There are aesthetic, cultural and ethical reasons for maintaining biodiversity. Humans define themselves through their ecosystems. It is an essential element of intergenerational equity and also, other species have as much right to the earth as humans.
The role of health professionals in addressing the looming ‘public health emergency on planet earth’ (Hales & Corvalan 2006: 130) is becoming clearer. There has been recognition of the links between ecological sustainability and health at the global as well as the local level for some time; for example, see Boyden (1987), UNCED (1992b), McMichael (1999), Brown et al (2005) and Hales & Corvalan (2006). McMichael et al (2000: 1067) suggested that ‘…our task in this evolving discourse, as health professionals, is to make clear that population health is a central criterion in the sustainability transition’. However, generally speaking the health sector in Australia has not been engaged in this conversation (Verrinder 2007).
In 2005, the World Health Organization (WHO) acknowledged that potentially, human-induced changes to the climate will threaten economic development and social and political stability and, consequently, human health (British Medical Journal [BMJ] 2005). Al Gore’s film An Inconvenient Truth, the Stern review on The Economics of Climate Change (2007) and the 2007 report by the Intergovernmental Panel on Climate Change (2007) captured the imagination of the media and raised the level of public debate globally. In 2008 the WHO declared World Health Day as ‘protecting your health from climate change’ in recognition that ‘wherever you live, climate change threatens your health’ (WHO 2008e).
Changes to the environment have always impacted on human health at the local level. Cancer, respiratory, cardiovascular and communicable diseases as well as neuropsychiatric disorders have been caused by exposure to pollutants (Organisation for Economic Cooperation and Development [OECD] 2008b). Infectious diseases such as SARS, Ebola virus, Nipah virus, Avian (bird) flu and Hantavirus have all been found to result from ecosystem change created by humans. When new diseases emerge they usually have high death rates and few known therapies (Verrinder 2003).
Changes in the ecosystem at the global level now pose different challenges. It is tempting to think of climate change as the only environmental health issue. In fact climate change is a symptom of widespread degradation and pollution of land, water and air. Changes to natural ecosystems world-wide have been more rapid over the past 50 years than any other comparable time in history (WHO 2005b). These changes are primarily attributed to human activity. We are now operating in an ecological deficit. The Ecological Footprint (Rees & Wackernagal 1995) illustrates that, as a global community, we need about 1.2 planets to meet our average resource consumption levels (Environment Protection Authority 2008). Combinations of a burgeoning population and over-consumption have contributed to enhanced greenhouse effect, resource wars and pollution. Water, soil and air, those things fundamental to our survival, have been degraded. Collier (2003) analysed 54 large-scale civil wars that occurred between 1965 and 1999 and found that a higher ratio of primary commodity exports to Gross Domestic Product (GDP) ‘significantly and substantially’ increases the risk of conflict, meaning that civil war becomes more likely when countries export commodities as a priority over local public health and nutrition needs. This is unsustainable. We need to make a long-term commitment to integrated action and the health workforce has a key role in human health protection and in supporting systems and programs based on sustainability principles.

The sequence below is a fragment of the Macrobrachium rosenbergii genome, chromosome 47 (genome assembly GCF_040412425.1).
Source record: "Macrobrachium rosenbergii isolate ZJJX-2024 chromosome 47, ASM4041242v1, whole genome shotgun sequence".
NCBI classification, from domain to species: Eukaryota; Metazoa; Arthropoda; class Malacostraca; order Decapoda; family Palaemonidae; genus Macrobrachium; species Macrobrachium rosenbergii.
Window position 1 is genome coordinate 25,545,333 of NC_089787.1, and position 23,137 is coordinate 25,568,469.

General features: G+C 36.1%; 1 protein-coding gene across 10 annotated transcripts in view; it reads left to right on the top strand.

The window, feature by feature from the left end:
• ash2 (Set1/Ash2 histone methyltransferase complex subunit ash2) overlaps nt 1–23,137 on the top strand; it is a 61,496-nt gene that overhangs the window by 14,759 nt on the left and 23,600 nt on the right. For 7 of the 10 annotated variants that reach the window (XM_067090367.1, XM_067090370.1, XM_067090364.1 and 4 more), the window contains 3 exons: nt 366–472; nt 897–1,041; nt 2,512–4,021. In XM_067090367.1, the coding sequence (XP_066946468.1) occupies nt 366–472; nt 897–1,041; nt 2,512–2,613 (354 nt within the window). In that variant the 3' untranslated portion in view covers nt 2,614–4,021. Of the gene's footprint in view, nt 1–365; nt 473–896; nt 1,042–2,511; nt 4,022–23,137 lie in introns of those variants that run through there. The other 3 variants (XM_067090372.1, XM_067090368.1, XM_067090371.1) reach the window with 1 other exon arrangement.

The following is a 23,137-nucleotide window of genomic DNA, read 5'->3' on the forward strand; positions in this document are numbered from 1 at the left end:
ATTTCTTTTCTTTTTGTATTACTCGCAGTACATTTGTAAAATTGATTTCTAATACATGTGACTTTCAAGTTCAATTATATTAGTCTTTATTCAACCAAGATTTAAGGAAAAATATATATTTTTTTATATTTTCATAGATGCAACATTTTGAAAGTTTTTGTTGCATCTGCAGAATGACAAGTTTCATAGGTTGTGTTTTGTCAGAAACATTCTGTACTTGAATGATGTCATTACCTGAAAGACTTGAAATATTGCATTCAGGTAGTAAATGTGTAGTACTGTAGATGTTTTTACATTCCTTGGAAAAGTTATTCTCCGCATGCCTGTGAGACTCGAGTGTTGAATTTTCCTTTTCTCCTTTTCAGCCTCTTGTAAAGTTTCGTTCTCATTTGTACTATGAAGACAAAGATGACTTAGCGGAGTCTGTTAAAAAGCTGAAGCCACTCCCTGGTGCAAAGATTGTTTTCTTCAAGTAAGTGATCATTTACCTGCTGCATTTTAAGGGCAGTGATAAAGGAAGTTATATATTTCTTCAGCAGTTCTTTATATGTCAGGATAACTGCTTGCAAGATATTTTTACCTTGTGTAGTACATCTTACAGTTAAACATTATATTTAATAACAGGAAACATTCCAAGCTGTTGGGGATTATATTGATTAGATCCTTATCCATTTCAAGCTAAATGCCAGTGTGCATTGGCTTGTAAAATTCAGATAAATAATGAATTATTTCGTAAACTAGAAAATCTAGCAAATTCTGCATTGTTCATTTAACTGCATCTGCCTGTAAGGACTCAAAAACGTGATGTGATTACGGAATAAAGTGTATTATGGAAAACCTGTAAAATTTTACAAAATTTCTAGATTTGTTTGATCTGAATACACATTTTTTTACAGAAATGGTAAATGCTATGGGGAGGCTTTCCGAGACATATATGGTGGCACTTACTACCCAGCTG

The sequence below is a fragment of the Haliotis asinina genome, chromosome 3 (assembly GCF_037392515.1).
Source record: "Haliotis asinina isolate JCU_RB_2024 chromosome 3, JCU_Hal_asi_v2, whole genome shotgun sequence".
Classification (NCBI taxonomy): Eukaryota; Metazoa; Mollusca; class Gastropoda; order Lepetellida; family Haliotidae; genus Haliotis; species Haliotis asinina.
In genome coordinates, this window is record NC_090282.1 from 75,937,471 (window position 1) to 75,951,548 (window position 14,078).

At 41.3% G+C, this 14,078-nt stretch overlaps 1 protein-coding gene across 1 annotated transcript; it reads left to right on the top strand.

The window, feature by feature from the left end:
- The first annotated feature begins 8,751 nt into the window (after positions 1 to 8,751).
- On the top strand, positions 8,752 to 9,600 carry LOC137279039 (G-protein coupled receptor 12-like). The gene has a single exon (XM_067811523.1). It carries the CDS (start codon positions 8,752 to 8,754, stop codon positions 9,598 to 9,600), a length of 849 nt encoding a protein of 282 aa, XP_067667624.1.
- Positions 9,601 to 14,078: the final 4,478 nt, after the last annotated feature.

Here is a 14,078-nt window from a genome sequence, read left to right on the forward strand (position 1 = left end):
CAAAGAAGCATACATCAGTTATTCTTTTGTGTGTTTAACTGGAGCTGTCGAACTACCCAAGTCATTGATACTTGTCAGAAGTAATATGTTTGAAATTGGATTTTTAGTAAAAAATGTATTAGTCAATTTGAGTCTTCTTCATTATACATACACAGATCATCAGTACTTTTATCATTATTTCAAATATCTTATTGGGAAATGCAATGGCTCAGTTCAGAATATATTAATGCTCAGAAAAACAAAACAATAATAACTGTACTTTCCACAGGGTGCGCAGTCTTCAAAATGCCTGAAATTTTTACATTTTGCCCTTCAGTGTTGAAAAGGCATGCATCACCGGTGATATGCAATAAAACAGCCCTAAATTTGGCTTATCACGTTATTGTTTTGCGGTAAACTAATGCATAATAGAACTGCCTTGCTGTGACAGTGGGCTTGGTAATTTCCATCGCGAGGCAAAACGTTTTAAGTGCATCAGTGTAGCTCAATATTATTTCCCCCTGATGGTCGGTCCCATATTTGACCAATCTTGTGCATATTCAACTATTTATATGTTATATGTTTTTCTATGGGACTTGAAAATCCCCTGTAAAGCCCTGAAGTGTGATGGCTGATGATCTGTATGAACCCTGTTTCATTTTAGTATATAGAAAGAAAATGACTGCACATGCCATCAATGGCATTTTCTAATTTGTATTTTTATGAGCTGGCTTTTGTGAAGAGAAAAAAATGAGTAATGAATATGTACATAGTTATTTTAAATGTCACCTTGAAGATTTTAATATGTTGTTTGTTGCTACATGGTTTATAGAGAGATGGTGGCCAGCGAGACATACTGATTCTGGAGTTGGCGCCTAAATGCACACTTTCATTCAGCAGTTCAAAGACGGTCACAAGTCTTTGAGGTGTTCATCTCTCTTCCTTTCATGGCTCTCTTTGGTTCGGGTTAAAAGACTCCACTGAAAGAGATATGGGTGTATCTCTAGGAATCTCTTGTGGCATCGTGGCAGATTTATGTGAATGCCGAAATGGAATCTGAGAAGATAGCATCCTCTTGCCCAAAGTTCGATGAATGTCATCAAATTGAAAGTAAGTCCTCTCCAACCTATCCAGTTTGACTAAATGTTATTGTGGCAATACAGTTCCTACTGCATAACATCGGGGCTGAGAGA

Ecosystem and Human Well-being Health Synthesis (WHO 2005b) was produced as a result of the Millennium Ecosystem Assessment (MEA) referred to in Chapter 1 (see Box 1.2). The report is a synthesis of the evidence produced by the MEA about how ecosystem changes do or could affect human health and wellbeing (WHO 2005b). Figure 3.1 encapsulates those impacts. The figure describes the casual pathway from escalating human pressures on the environment through to ecosystem changes resulting in diverse health consequences. Not all ecosystem changes are included. Some changes can have positive effects (e.g. food production). The effects may be immediate and long-term, direct and indirect, local and global.
FIGURE 3.1 Why do ecosystems matter to human health?
(Source: Corvalan, Hales, McMichael 2005: 1) Reproduced with the permission of the World Health Organization.